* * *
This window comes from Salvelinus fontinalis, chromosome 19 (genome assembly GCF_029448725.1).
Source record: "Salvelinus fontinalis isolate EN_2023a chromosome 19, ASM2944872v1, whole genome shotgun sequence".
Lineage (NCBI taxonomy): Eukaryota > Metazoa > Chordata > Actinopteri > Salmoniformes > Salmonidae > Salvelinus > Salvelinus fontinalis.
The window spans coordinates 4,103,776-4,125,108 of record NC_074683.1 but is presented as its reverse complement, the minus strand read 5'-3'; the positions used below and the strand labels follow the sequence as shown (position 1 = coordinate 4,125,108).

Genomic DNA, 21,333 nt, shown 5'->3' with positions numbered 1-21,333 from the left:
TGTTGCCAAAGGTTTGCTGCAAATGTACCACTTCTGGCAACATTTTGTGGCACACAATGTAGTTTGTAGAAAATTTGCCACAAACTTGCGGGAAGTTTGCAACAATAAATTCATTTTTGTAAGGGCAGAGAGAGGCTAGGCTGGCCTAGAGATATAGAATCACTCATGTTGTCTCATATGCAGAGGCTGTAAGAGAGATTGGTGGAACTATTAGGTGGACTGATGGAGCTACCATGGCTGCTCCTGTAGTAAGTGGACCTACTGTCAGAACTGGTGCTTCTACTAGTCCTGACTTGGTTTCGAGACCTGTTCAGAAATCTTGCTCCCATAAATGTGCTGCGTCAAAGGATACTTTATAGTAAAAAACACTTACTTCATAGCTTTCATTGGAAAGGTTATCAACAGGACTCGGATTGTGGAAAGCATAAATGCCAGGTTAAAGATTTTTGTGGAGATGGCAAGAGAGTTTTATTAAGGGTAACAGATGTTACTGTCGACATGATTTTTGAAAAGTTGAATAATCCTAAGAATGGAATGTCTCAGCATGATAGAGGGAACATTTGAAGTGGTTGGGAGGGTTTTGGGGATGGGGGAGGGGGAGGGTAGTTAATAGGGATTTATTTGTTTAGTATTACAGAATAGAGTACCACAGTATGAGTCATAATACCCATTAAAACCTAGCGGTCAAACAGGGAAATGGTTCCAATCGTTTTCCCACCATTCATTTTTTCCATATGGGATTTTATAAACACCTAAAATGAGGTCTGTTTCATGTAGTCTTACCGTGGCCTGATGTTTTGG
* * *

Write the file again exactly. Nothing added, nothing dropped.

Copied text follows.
This window comes from Salvelinus fontinalis, chromosome 19 (genome assembly GCF_029448725.1).
Source record: "Salvelinus fontinalis isolate EN_2023a chromosome 19, ASM2944872v1, whole genome shotgun sequence".
Lineage (NCBI taxonomy): Eukaryota > Metazoa > Chordata > Actinopteri > Salmoniformes > Salmonidae > Salvelinus > Salvelinus fontinalis.
The window spans coordinates 4,103,776-4,125,108 of record NC_074683.1 but is presented as its reverse complement, the minus strand read 5'-3'; the positions used below and the strand labels follow the sequence as shown (position 1 = coordinate 4,125,108).

Genomic DNA, 21,333 nt, shown 5'->3' with positions numbered 1-21,333 from the left:
TGTTGCCAAAGGTTTGCTGCAAATGTACCACTTCTGGCAACATTTTGTGGCACACAATGTAGTTTGTAGAAAATTTGCCACAAACTTGCGGGAAGTTTGCAACAATAAATTCATTTTTGTAAGGGCAGAGAGAGGCTAGGCTGGCCTAGAGATATAGAATCACTCATGTTGTCTCATATGCAGAGGCTGTAAGAGAGATTGGTGGAACTATTAGGTGGACTGATGGAGCTACCATGGCTGCTCCTGTAGTAAGTGGACCTACTGTCAGAACTGGTGCTTCTACTAGTCCTGACTTGGTTTCGAGACCTGTTCAGAAATCTTGCTCCCATAAATGTGCTGCGTCAAAGGATACTTTATAGTAAAAAACACTTACTTCATAGCTTTCATTGGAAAGGTTATCAACAGGACTCGGATTGTGGAAAGCATAAATGCCAGGTTAAAGATTTTTGTGGAGATGGCAAGAGAGTTTTATTAAGGGTAACAGATGTTACTGTCGACATGATTTTTGAAAAGTTGAATAATCCTAAGAATGGAATGTCTCAGCATGATAGAGGGAACATTTGAAGTGGTTGGGAGGGTTTTGGGGATGGGGGAGGGGGAGGGTAGTTAATAGGGATTTATTTGTTTAGTATTACAGAATAGAGTACCACAGTATGAGTCATAATACCCATTAAAACCTAGCGGTCAAACAGGGAAATGGTTCCAATCGTTTTCCCACCATTCATTTTTTCCATATGGGATTTTATAAACACCTAAAATGAGGTCTGTTTCATGTAGTCTTACCGTGGCCTGATGTTTTGG